Differential expression for FFPE versus Frozen samples

Figure 6. Differential expression for FFPE versus Frozen samples (Experiment 1 log2 ratio of malignant and normal feature intensities) presented graphically, comprising median-normalized intensities >100, at an adjusted p ≤ 0.0001. Expression differentials were subjected to Welch’s t-test, Benjamini-Hochberg false discovery correction, and a threshold of ± 1.5. Four hundred 482 significant differentials were identified (R2 = 0.8944), with only a single data point indicating a reversal of expression polarity (arrow).

Venn diagrams are shown for detected FFPE and frozen malignant

Figure 7. Venn diagrams are shown for detected FFPE and frozen malignant versus normal microarray features (Experiment 1 median-normalized intensities >100), at an adjusted p value of 0.0001. Statistical analyses and corrections applied in Figure 5 were also applied here. At p ≤ 0.0001, a concordance of 57% exists for the two overlapping regions (malignant vs. normal) of the FFPE and frozen data sets comparisons.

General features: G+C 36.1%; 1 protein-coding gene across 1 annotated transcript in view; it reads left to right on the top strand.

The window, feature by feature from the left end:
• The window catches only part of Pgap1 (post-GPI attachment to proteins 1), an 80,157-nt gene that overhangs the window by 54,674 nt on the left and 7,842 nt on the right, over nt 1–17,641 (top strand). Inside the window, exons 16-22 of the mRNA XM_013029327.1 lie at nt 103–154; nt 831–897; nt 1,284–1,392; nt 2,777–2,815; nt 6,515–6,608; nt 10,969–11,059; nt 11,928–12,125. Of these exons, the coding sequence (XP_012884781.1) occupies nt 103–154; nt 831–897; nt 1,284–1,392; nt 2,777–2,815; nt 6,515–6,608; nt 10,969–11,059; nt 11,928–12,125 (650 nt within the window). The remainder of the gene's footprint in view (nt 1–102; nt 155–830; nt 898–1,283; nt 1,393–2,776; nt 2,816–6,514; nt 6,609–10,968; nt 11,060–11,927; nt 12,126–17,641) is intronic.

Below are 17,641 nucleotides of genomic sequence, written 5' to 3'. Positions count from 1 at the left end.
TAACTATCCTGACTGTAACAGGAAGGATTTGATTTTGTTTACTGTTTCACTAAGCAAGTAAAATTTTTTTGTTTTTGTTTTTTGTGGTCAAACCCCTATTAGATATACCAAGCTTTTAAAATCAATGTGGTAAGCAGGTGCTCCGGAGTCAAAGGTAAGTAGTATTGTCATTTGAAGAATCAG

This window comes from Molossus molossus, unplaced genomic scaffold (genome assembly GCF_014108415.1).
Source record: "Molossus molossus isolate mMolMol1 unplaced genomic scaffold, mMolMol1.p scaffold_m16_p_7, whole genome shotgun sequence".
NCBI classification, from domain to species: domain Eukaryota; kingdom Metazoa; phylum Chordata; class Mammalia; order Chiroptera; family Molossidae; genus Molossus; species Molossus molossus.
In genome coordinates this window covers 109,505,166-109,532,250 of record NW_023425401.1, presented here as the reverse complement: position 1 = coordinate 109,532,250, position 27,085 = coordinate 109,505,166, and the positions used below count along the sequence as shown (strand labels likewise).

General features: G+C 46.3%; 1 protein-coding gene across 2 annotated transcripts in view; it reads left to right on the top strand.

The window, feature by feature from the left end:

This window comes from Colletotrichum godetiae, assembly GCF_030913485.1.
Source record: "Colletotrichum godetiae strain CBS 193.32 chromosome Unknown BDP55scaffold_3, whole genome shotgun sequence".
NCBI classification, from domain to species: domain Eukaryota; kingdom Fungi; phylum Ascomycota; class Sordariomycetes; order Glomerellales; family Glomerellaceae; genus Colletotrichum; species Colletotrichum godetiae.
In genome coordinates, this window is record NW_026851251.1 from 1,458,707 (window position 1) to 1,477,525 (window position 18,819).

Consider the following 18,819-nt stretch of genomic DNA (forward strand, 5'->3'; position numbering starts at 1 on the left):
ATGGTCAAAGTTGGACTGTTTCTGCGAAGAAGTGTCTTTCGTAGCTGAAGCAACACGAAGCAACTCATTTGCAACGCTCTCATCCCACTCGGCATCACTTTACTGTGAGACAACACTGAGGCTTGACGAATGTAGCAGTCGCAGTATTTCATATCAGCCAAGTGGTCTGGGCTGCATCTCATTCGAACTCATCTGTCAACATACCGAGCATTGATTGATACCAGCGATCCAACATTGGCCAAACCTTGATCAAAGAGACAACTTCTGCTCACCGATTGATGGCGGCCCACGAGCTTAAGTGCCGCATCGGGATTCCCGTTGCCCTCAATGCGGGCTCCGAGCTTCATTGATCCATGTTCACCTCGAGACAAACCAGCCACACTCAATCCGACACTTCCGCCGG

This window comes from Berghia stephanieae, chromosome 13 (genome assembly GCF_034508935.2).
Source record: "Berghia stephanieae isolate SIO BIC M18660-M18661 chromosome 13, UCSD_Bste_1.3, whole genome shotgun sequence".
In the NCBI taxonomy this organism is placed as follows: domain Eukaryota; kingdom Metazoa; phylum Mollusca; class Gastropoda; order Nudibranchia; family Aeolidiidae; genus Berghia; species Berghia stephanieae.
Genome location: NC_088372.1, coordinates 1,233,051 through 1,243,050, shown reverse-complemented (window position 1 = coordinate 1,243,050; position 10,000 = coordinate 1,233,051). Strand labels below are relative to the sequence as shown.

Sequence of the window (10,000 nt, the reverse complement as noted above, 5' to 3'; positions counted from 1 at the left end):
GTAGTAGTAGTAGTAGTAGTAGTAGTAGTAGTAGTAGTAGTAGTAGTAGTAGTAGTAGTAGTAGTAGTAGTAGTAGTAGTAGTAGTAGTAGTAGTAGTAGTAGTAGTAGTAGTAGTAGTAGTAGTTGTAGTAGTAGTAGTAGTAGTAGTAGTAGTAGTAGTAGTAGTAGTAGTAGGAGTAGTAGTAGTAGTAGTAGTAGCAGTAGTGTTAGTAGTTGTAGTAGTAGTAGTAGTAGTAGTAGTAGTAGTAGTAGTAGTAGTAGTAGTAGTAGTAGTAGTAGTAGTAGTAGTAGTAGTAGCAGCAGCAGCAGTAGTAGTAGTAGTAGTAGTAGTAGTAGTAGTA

Detection of Prostate Cancer Biomarkers. Microarray probes were identified for a list of proteins5 suspected to play a role in prostate malignancy (Table 2). FFPE array features associated with malignancy in Figure 6 were cross-referenced with these biomarker probes. Sixty-six markers were found to be detected in the tested data, from a combined 22 probes “unique for malignancy”, and 55 probes “common to malignant and normal” tissues. The discrepancy between 77 total detected probes and 66 identified markers lies in the fact that for several genes in the “common” set, as many as five probes encoding different regions of the transcript were detected. In addition, three markers were represented in both “unique” and “common” sets by at least one probe encoding different sequence than the probe or probes in the other set. Further investigation is warranted to determine whether this observation represents an alternative splicing event or genetic deletion, potentially related to prostate malignancy.

prostate-cancer-table

Table 2. Agilent microarray probes for proteins suspected to be markers for prostate cancer were identified. The panel of sixty-six biomarkers, above, represents detected microarray features derived from results in Figure 6: features common for FFPE malignant and normal samples, features unique to malignancy; and features detected in both data sets.